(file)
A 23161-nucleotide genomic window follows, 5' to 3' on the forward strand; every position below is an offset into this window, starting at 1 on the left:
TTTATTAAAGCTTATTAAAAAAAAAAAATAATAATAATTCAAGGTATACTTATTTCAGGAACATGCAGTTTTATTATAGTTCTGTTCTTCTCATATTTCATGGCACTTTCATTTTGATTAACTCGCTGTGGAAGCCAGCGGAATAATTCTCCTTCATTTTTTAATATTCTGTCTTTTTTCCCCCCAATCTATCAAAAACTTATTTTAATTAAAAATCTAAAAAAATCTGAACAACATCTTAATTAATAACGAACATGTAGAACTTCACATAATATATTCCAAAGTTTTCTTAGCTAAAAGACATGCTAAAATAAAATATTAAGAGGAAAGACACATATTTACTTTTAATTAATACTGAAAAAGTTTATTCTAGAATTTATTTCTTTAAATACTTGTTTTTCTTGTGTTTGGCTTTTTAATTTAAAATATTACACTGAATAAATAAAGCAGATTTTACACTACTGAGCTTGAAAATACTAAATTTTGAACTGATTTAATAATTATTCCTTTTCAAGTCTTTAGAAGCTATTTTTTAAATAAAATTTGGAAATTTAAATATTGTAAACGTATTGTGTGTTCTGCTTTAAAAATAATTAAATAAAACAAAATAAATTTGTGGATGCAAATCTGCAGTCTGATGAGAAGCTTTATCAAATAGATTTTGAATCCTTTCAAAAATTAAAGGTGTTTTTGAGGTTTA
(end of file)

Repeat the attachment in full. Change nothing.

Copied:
A 23161-nucleotide genomic window follows, 5' to 3' on the forward strand; every position below is an offset into this window, starting at 1 on the left:
TTTATTAAAGCTTATTAAAAAAAAAAAATAATAATAATTCAAGGTATACTTATTTCAGGAACATGCAGTTTTATTATAGTTCTGTTCTTCTCATATTTCATGGCACTTTCATTTTGATTAACTCGCTGTGGAAGCCAGCGGAATAATTCTCCTTCATTTTTTAATATTCTGTCTTTTTTCCCCCCAATCTATCAAAAACTTATTTTAATTAAAAATCTAAAAAAATCTGAACAACATCTTAATTAATAACGAACATGTAGAACTTCACATAATATATTCCAAAGTTTTCTTAGCTAAAAGACATGCTAAAATAAAATATTAAGAGGAAAGACACATATTTACTTTTAATTAATACTGAAAAAGTTTATTCTAGAATTTATTTCTTTAAATACTTGTTTTTCTTGTGTTTGGCTTTTTAATTTAAAATATTACACTGAATAAATAAAGCAGATTTTACACTACTGAGCTTGAAAATACTAAATTTTGAACTGATTTAATAATTATTCCTTTTCAAGTCTTTAGAAGCTATTTTTTAAATAAAATTTGGAAATTTAAATATTGTAAACGTATTGTGTGTTCTGCTTTAAAAATAATTAAATAAAACAAAATAAATTTGTGGATGCAAATCTGCAGTCTGATGAGAAGCTTTATCAAATAGATTTTGAATCCTTTCAAAAATTAAAGGTGTTTTTGAGGTTTA